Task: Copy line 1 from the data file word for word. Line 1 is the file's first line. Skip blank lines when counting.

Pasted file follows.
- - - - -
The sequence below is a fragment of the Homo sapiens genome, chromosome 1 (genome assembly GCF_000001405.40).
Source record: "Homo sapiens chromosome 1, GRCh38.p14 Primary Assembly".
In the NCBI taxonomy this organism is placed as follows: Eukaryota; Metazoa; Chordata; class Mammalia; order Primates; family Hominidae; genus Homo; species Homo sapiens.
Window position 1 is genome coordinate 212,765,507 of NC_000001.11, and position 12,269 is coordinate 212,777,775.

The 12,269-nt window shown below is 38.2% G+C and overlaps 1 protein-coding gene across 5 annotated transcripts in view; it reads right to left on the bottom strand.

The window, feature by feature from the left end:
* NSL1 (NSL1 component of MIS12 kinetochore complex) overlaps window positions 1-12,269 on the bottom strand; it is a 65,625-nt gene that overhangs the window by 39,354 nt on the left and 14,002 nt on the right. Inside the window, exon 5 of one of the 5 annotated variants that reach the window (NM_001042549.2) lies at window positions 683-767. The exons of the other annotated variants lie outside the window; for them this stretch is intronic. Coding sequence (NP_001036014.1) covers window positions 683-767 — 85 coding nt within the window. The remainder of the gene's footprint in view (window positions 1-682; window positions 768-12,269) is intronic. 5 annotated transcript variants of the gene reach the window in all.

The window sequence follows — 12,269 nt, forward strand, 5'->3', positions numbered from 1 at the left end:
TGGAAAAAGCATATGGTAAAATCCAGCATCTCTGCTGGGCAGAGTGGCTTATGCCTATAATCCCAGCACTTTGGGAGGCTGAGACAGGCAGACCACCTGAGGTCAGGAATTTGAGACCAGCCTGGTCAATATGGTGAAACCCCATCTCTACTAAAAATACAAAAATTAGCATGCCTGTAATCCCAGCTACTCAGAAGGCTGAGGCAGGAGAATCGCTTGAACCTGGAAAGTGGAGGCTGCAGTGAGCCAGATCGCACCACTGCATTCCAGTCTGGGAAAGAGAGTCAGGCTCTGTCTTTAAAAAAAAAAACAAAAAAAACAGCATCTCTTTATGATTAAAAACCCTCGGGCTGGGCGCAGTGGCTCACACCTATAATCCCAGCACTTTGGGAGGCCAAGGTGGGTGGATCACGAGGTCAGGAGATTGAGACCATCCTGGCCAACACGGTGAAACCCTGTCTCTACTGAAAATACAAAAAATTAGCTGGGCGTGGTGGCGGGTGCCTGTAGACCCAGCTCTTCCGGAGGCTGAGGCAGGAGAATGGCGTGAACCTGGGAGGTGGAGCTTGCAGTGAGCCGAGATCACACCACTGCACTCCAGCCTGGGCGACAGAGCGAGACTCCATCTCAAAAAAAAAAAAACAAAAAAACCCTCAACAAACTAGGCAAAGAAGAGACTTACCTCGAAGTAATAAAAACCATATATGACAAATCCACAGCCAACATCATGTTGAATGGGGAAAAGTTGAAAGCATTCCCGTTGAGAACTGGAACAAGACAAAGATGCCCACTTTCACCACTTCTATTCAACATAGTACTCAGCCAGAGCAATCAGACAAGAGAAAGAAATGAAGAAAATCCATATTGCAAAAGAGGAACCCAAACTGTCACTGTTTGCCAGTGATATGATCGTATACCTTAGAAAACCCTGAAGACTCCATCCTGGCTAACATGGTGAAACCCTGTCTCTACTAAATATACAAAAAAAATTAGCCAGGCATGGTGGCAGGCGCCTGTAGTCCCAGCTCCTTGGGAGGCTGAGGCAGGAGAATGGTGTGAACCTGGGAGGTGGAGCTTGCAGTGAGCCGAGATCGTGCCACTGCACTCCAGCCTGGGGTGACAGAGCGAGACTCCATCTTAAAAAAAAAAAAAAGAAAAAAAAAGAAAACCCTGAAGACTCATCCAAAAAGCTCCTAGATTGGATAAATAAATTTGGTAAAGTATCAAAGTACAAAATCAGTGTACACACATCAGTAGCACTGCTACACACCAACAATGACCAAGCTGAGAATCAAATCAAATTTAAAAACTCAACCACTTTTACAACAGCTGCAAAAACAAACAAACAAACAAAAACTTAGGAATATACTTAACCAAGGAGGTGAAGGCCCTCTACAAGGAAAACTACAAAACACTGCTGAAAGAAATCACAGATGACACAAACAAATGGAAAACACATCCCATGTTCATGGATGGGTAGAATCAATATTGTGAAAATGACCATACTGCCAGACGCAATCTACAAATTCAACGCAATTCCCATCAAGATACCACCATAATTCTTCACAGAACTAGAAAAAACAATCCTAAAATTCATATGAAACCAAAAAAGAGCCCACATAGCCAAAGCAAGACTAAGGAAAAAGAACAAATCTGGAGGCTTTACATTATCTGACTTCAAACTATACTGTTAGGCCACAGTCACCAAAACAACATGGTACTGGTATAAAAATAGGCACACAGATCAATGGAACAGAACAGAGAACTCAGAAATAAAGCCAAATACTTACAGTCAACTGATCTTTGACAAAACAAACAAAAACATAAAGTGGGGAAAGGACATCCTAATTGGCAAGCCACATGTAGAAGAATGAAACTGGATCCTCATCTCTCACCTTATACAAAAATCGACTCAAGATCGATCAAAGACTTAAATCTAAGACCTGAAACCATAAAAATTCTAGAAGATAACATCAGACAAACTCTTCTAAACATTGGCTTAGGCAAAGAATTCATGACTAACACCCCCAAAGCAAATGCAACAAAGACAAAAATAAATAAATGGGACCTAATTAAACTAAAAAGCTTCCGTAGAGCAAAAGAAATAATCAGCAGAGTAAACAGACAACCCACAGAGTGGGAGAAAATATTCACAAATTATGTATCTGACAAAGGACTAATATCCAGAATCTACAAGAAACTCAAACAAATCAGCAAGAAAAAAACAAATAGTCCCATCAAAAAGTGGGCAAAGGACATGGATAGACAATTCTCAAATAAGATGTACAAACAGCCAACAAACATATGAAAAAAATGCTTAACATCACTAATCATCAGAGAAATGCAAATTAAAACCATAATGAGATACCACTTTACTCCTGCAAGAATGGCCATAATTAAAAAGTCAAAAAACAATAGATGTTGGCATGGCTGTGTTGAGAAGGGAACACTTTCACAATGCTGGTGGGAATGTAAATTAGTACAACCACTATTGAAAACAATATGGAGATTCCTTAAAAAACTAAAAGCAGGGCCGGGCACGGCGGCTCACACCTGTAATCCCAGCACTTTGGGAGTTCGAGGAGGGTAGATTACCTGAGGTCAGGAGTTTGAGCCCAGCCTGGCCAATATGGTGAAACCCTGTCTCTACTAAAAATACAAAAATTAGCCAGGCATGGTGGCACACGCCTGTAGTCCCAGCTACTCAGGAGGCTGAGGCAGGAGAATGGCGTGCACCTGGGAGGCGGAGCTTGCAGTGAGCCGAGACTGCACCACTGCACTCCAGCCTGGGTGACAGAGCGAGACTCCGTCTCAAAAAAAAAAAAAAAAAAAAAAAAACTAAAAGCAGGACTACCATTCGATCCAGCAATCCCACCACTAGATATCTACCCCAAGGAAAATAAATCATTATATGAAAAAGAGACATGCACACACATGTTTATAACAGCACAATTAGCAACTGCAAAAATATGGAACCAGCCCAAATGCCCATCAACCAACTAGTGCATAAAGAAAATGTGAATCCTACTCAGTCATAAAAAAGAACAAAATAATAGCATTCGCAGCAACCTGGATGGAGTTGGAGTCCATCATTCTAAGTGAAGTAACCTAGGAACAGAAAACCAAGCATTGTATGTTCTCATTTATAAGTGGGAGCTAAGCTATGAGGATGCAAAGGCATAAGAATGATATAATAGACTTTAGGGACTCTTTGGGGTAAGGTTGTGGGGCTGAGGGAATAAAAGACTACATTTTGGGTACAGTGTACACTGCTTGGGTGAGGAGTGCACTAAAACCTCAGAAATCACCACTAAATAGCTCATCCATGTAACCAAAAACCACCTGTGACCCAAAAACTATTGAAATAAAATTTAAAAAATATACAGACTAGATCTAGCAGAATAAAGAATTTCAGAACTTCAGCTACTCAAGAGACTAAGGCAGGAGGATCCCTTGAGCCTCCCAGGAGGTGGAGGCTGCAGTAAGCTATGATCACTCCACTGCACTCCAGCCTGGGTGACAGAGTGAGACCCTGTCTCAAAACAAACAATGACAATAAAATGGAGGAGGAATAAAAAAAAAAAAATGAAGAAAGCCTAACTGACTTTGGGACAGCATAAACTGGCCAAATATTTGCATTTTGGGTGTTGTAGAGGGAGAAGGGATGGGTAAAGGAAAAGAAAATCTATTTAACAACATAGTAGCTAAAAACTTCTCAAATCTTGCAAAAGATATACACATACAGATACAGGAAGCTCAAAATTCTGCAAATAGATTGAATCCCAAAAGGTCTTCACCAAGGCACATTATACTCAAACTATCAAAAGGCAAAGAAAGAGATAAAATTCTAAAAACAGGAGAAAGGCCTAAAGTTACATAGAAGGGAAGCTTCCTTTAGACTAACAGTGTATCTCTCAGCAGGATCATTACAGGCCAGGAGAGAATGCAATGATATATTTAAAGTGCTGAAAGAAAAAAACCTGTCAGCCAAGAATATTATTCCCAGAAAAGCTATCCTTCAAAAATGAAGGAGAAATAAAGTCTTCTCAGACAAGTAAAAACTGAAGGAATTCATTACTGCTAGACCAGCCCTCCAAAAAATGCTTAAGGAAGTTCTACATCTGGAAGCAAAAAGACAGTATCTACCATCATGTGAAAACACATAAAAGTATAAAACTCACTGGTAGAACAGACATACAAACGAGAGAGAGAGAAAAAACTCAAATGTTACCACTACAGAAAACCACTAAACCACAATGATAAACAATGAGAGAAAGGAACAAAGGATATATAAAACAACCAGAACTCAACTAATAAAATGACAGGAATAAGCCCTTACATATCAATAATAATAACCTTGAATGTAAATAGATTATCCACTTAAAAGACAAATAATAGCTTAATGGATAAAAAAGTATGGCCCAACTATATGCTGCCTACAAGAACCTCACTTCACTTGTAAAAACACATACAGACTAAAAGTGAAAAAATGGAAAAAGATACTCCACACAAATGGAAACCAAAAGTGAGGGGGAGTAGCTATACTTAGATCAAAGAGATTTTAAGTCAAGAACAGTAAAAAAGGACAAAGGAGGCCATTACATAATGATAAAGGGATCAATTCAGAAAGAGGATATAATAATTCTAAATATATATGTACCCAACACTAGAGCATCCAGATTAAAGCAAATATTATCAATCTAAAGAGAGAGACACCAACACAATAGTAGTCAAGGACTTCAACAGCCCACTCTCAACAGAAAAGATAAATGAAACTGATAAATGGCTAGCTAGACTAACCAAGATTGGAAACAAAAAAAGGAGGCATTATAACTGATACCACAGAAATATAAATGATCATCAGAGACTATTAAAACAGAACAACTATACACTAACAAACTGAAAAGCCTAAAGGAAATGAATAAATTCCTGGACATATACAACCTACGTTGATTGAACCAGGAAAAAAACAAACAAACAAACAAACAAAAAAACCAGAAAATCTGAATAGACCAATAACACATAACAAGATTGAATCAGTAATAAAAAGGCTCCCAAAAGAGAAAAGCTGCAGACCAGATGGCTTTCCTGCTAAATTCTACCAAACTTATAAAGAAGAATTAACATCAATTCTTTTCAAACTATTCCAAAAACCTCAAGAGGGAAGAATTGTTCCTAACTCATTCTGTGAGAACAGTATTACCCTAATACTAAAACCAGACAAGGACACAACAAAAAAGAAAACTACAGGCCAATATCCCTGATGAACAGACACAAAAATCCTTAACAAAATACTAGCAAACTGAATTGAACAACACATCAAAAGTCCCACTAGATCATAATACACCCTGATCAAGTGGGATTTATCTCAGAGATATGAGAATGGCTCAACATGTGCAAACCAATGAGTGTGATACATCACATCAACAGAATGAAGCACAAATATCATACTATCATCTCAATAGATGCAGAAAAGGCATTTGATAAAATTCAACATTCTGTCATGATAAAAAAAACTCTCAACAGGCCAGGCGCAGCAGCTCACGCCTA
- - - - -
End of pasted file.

The sequence below is a fragment of the Homo sapiens genome, chromosome 1 (genome assembly GCF_000001405.40).